January 26, 2017

Minimalist Design Is The Next Big Thing

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  • Design

Minimalist design is a rising trend in 2017, largely due to the success of an innocuous book about cleaning up and organizing. Although her book, the life-changing magic of tidying up, was published in 2011, Marie Kondo’s influence is just now gaining mainstream appeal. Without going into too much detail, Kondo asserts that a cluttered space is a reflection of a clouded mind. It is through cleaning and tidying up that one can reduce tension and stress and eventually achieve inner harmony. This concept is an integral component of minimalist architecture, particularly around residential design. The ostensible simplicity of minimalist architectures belies the complexity of preparation and thought that went into the design – making sure that everything in its right place.

Minimalist architecture can take a number of forms but we will focus on two here – open floor plans and flex rooms. Although the former is about expansion and the latter is about compartmentalization, they are both two sides of the same coin: highly functional and purpose built design. Design that pares down superfluous elements and reflects only the essence of an object or a space. Let’s look at each in turn.

It is relatively easy to conceptualize an open floor plan – take a room and simply remove the walls. However, their appeal is not quite as readily apparent. Conventional thought suggests that walls help to define the function of a room, but removing the walls actually helps maximize the use of space – especially for homes with limited square footage. Removing these partitions integrates the communal usable area and allows a space to feel more expansive. The use of natural light via skylights or floor-ceiling windows also breaks down the barrier between indoor/outdoor and creates a more intimate bond with the outside world. The most accessible example of an open floor plan is the kitchen+dining+living room space, marked only by load bearing walls or support beams.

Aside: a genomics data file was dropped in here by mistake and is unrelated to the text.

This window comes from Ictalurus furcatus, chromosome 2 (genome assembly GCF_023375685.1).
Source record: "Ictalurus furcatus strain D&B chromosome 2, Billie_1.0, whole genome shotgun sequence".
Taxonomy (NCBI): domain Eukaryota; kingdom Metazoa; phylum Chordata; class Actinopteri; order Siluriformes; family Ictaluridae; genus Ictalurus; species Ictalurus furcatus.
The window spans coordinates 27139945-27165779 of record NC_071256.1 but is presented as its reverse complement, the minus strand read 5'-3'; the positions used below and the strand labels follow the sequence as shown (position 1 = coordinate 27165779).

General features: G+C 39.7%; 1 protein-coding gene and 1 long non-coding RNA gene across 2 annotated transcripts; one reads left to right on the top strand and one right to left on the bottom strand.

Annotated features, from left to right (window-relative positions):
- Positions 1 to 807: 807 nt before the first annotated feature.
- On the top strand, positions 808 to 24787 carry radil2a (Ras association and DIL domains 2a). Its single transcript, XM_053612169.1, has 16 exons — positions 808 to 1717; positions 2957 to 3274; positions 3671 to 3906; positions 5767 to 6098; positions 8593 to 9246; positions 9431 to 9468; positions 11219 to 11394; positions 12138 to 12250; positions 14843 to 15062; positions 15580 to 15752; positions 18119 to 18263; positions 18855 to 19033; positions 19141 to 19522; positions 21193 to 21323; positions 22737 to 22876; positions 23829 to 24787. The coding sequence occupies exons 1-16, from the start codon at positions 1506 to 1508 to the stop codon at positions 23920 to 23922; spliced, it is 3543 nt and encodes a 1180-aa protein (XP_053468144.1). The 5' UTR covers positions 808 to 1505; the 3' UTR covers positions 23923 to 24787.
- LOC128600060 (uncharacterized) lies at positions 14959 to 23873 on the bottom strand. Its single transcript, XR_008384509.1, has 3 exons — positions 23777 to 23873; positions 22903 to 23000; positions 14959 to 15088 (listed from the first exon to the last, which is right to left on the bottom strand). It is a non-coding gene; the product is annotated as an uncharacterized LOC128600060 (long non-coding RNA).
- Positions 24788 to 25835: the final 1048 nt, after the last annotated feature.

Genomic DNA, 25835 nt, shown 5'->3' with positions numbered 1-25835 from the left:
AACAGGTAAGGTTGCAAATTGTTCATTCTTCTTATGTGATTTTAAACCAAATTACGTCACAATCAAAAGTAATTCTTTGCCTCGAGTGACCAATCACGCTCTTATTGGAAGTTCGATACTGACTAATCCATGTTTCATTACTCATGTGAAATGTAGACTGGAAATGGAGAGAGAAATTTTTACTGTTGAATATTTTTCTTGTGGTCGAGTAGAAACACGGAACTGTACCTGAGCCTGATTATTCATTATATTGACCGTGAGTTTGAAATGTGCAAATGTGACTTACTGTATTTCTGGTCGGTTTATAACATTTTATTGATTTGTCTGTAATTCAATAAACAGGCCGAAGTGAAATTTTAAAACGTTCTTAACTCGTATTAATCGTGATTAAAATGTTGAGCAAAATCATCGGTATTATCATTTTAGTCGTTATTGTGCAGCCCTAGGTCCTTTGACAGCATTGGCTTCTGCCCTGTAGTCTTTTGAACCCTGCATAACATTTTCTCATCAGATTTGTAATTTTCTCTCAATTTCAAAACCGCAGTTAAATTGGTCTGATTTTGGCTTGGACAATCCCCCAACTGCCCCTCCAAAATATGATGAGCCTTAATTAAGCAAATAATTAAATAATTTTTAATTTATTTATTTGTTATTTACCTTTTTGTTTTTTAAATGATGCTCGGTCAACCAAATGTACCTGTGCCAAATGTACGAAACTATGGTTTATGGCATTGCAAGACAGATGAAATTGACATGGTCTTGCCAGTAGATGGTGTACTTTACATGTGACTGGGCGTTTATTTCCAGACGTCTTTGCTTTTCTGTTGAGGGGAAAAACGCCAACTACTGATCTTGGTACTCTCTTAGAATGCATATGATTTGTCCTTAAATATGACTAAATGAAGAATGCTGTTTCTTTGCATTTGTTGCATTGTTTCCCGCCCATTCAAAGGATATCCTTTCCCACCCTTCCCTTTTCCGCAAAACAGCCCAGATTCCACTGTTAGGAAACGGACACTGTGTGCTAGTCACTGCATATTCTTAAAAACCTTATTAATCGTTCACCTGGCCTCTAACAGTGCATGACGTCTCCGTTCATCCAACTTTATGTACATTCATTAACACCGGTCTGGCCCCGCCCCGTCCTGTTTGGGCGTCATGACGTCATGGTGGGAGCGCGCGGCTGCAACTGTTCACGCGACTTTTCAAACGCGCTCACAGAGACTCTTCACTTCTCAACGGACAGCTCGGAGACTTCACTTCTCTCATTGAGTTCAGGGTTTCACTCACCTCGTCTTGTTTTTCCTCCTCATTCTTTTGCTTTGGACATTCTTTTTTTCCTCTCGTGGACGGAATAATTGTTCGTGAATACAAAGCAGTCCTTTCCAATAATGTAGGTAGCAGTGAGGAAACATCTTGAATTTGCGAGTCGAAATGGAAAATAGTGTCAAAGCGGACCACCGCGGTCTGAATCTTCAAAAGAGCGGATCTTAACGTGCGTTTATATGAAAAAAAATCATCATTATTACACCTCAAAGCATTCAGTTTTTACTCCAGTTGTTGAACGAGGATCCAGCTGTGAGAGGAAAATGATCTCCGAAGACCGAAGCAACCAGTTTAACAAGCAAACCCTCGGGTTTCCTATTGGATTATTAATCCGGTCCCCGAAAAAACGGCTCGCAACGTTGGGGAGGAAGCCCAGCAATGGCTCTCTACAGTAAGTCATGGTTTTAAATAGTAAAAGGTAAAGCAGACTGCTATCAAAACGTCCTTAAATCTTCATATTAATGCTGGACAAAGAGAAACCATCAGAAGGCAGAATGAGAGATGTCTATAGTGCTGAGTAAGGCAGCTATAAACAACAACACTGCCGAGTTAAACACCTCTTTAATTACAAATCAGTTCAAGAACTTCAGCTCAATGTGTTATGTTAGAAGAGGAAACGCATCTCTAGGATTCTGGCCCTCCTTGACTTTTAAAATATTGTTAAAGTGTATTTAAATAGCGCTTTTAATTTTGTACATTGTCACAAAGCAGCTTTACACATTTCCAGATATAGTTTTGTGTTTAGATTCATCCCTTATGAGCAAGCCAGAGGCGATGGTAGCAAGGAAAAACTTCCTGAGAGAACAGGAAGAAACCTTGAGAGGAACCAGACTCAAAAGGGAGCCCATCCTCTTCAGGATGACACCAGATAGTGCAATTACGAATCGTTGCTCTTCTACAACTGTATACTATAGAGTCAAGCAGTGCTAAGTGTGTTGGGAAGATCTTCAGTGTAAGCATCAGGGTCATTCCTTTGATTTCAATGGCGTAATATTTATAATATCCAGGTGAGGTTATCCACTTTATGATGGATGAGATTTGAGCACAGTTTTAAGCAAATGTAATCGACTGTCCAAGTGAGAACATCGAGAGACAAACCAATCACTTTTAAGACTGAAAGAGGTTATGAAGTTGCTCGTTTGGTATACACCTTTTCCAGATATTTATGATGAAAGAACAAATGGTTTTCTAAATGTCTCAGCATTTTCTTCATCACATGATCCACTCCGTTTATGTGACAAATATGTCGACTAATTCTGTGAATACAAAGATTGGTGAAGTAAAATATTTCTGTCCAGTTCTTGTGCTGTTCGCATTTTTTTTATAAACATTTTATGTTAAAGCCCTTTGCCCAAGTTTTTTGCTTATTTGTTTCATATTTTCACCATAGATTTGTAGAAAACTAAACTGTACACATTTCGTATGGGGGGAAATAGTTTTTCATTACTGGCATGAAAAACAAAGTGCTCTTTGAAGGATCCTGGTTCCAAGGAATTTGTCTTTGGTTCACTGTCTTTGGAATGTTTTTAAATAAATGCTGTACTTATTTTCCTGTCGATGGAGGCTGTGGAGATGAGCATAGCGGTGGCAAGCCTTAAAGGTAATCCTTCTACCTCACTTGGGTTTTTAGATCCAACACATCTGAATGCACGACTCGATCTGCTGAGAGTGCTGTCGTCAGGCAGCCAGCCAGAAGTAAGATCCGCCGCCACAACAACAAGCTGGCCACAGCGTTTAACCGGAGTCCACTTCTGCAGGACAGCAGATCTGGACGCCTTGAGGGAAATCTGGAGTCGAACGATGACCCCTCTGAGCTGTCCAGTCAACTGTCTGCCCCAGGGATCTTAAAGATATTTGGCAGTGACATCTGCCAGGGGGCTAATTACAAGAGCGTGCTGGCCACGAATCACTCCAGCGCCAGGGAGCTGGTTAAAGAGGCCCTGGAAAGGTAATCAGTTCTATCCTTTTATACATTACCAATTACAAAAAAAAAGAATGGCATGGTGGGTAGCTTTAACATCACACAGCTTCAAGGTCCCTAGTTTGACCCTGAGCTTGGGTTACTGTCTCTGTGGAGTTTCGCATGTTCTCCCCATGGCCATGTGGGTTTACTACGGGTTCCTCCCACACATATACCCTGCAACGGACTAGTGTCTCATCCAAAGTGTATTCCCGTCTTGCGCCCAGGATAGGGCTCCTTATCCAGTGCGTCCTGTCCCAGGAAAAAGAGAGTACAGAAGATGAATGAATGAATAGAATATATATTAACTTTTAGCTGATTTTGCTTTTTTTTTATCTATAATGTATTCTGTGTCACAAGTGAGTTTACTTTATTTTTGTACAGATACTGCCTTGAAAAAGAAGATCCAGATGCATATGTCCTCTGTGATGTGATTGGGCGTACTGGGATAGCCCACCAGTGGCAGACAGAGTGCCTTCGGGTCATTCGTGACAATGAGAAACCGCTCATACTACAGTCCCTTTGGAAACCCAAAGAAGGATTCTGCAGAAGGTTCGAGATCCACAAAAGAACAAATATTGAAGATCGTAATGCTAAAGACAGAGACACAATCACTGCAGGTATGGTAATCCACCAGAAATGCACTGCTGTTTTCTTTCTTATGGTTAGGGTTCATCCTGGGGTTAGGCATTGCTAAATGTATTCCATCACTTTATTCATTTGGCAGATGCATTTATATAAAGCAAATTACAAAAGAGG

Flex rooms, on the other hand, are necessarily different from open floor plans because they are more dynamic spaces that can be easily reconfigured for multi-purpose use. The key to a minimalist flex room is in its complexity hidden beneath the surface. As an example, a living room can become a hallway, a spare bedroom, or even a wine cellar using sliding or recessed walls. These hidden partitions redefine an area without complicating its design. Flex rooms are a bit harder to easily conceptualize so below are a couple examples:

In this case, rectractable glass partitions help to compartmentalize this patio or open the living room to the outdoors.
In this case, you can literally extend the dining room into the natural world by lifting the external glass wall to create a skylight as well as a ceiling.

It is important to note that one can embrace minimalist design without completely abandoning their lifestyle and retreating into a tiny house in the woods. Minimalism realigns the focal point of a room to the space between things, rather than the things themselves. It is a matter of perspective – both open floor plans and flex rooms are interactive and allow one to create a space that reflects the way they live, rather than adapt their life to an existing configuration. It goes beyond simplicity: each component of this design is deliberate and essential, having a unique purpose and function. What ideas do you have to reconfigure and maximize the space you have? Let us know in the comments!

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